By Victoria R. Smith Posted 2/01/2020 in BUSINESS
Social media has become an integral part of our day-to-day lives. Businesses of all shapes and sizes have started to make the most out of these new marketing platforms. Today we will discuss 10 tips on social media use for small businesses.
There are a plethora of small businesses eyeing social media to promote their business and services. However, a majority of these small businesses are failing to make optimal use of social media for business growth. There are many theories and strategies on how to effectively use social media for established brands, but the topic of social media for small businesses has been insufficiently discussed.
50% focus on SEO and 35% use multichannel marketing funnels.
60% of small businesses promote their business on social media.
70% of small businesses consider content strategy as their primary marketing activity.
52% of business owners are using social media to promote customer engagement.
More than 20% of business owners surveyed said that they have seen a 50% or more increase in profits as the result of using social media.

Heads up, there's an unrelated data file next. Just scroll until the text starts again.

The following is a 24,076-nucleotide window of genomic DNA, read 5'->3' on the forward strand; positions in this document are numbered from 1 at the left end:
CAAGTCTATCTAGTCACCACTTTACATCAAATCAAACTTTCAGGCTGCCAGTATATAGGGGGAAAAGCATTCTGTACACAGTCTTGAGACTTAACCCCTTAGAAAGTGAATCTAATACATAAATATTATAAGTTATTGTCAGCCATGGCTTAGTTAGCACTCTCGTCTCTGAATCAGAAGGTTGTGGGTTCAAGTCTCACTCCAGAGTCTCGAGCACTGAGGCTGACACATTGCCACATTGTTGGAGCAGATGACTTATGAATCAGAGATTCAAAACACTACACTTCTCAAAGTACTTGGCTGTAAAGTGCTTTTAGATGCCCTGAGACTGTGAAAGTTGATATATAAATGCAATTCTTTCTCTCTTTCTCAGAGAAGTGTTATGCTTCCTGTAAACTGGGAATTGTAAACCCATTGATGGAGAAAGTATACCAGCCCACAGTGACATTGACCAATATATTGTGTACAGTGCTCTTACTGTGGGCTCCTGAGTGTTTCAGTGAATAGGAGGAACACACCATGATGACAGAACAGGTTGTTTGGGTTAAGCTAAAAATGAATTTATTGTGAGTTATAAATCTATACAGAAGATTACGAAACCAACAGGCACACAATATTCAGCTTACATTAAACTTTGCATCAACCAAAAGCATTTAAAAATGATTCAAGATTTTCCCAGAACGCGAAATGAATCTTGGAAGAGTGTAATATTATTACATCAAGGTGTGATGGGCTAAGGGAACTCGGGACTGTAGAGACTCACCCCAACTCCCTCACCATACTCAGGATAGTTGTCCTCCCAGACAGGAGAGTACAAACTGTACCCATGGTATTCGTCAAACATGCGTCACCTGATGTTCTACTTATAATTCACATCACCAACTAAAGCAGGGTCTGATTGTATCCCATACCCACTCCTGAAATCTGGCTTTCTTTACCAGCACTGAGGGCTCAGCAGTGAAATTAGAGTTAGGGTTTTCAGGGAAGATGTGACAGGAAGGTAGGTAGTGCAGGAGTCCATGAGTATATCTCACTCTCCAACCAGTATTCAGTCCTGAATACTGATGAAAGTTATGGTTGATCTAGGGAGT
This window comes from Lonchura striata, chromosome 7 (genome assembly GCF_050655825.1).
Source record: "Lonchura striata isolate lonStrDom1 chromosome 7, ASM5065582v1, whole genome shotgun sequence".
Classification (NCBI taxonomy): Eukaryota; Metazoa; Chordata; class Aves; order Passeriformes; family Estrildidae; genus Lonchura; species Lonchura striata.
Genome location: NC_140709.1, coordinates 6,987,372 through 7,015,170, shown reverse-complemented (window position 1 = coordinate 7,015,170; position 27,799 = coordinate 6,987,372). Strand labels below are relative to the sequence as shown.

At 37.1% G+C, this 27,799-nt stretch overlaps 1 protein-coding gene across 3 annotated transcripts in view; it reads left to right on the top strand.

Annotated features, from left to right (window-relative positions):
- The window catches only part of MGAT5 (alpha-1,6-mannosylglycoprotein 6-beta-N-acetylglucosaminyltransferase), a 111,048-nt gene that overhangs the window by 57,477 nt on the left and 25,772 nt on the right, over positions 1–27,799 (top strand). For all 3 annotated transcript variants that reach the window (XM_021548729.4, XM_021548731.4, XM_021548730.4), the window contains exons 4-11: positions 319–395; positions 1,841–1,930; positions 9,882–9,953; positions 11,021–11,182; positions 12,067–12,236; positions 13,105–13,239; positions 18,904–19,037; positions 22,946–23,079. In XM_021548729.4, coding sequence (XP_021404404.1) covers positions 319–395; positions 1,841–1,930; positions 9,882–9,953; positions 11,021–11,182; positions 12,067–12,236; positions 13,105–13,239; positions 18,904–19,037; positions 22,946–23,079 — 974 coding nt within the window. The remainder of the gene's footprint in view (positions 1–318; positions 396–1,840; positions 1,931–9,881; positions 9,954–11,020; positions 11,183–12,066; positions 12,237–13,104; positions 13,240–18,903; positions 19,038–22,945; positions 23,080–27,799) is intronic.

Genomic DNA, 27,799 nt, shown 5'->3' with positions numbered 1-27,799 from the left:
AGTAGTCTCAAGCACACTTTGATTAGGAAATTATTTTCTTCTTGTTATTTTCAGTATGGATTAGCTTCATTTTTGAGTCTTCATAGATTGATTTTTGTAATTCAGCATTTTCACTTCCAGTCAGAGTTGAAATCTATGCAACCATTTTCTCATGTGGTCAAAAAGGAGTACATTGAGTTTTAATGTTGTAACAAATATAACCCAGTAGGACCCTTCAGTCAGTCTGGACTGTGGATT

The reasons for suboptimal social media use vary. They include uncertainty regarding the use of applications, uncertainty regarding the type of content that should be posted, uncertainty in calculating the return on investment, and an inability to persuade employees and stakeholders of the need for social media campaigns. Clearly, it’s of utmost importance to address the elephant in the room and define how social media can be effectively utilized for each small business.
If regularly updated, social media sites can deliver equal or greater results than traditional customer acquisition mediums.
Since social media is a two-way dialogue process, it helps businesses to instantly identify both what content customers enjoy and what content results in sales.
First and foremost, each small business should define their target audience. The target audience in turn defines, or at minimum informs, social media strategy. Define the target audience based on age group, sex, location, users’ online behaviors, their likes, interests, and preferences. For niche products, business owners can even target users based on their birthdays, anniversaries and important milestones. Audience targeting plays a crucial role in campaign results. For example, a local shop selling running shoes shouldn’t target users over the age of 65. While patronage from all customers is desired, businesses should focus on an audience that is reasonably likely to purchase.